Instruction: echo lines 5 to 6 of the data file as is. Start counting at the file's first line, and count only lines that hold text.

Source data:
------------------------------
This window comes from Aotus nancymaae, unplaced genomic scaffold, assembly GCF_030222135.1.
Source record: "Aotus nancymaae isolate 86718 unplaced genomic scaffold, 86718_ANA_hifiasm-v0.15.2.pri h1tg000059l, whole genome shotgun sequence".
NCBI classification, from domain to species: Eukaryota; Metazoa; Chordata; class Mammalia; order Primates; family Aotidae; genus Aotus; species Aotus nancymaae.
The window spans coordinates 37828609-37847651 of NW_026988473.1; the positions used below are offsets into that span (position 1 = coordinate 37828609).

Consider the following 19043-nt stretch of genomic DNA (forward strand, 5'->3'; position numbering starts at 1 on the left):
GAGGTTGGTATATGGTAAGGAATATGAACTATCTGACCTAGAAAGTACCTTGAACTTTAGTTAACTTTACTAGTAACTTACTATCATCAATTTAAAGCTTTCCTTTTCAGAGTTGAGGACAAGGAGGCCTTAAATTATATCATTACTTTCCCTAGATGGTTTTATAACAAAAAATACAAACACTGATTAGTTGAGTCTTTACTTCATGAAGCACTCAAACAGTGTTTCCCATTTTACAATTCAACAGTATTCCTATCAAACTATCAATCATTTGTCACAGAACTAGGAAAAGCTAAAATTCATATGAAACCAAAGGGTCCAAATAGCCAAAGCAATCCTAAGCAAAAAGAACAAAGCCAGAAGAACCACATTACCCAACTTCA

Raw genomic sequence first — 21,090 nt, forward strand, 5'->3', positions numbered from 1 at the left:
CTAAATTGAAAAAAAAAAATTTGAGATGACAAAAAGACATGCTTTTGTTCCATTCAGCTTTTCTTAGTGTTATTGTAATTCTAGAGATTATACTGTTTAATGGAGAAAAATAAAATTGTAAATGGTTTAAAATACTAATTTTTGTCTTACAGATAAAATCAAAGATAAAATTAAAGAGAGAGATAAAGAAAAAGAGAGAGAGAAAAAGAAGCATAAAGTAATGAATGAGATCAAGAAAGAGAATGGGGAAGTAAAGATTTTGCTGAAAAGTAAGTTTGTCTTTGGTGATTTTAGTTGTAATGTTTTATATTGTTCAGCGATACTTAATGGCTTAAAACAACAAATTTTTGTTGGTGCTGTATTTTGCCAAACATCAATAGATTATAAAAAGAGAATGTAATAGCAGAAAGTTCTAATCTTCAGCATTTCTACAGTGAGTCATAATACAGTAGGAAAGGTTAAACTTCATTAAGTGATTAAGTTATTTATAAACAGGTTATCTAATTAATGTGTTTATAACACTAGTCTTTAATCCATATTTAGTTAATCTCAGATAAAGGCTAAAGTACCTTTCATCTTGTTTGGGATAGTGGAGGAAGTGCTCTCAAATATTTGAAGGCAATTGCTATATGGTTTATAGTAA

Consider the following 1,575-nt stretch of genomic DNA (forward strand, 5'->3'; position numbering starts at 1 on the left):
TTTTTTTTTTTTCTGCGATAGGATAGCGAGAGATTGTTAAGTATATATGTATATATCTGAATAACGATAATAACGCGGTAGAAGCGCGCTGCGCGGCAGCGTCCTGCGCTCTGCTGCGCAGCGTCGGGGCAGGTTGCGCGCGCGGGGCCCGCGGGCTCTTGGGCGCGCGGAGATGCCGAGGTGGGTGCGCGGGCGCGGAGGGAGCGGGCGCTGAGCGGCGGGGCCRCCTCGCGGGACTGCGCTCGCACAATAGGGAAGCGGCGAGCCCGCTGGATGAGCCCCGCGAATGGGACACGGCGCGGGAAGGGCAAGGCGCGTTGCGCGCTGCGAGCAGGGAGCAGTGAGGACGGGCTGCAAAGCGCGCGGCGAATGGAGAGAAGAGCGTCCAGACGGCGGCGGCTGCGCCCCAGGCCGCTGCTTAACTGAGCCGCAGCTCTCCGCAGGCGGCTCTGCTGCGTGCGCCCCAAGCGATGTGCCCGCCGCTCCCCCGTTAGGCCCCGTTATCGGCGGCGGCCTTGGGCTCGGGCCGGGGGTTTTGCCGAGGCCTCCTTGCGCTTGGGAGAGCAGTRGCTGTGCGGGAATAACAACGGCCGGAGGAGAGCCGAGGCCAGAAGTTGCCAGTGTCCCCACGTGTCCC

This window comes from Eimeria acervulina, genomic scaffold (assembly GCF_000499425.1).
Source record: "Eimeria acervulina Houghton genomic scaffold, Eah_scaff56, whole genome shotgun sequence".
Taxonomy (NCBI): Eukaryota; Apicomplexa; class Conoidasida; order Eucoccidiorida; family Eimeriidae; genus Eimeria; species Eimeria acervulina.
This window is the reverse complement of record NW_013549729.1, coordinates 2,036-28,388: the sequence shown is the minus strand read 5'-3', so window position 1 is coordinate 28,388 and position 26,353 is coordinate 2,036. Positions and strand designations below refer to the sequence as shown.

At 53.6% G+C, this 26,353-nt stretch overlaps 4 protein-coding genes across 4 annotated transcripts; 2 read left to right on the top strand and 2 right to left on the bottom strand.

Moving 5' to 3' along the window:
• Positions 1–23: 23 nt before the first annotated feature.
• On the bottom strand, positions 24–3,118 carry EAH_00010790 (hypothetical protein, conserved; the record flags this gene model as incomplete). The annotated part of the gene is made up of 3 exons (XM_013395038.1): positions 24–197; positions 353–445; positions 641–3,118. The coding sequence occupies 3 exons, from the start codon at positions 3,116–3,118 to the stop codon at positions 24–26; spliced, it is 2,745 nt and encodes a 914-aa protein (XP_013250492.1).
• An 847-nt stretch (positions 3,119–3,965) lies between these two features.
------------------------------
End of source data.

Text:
Consider the following 19043-nt stretch of genomic DNA (forward strand, 5'->3'; position numbering starts at 1 on the left):
GAGGTTGGTATATGGTAAGGAATATGAACTATCTGACCTAGAAAGTACCTTGAACTTTAGTTAACTTTACTAGTAACTTACTATCATCAATTTAAAGCTTTCCTTTTCAGAGTTGAGGACAAGGAGGCCTTAAATTATATCATTACTTTCCCTAGATGGTTTTATAACAAAAAATACAAACACTGATTAGTTGAGTCTTTACTTCATGAAGCACTCAAACAGTGTTTCCCATTTTACAATTCAACAGTATTCCTATCAAACTATCAATCATTTGTCACAGAACTAGGAAAAGCTAAAATTCATATGAAACCAAAGGGTCCAAATAGCCAAAGCAATCCTAAGCAAAAAGAACAAAGCCAGAAGAACCACATTACCCAACTTCA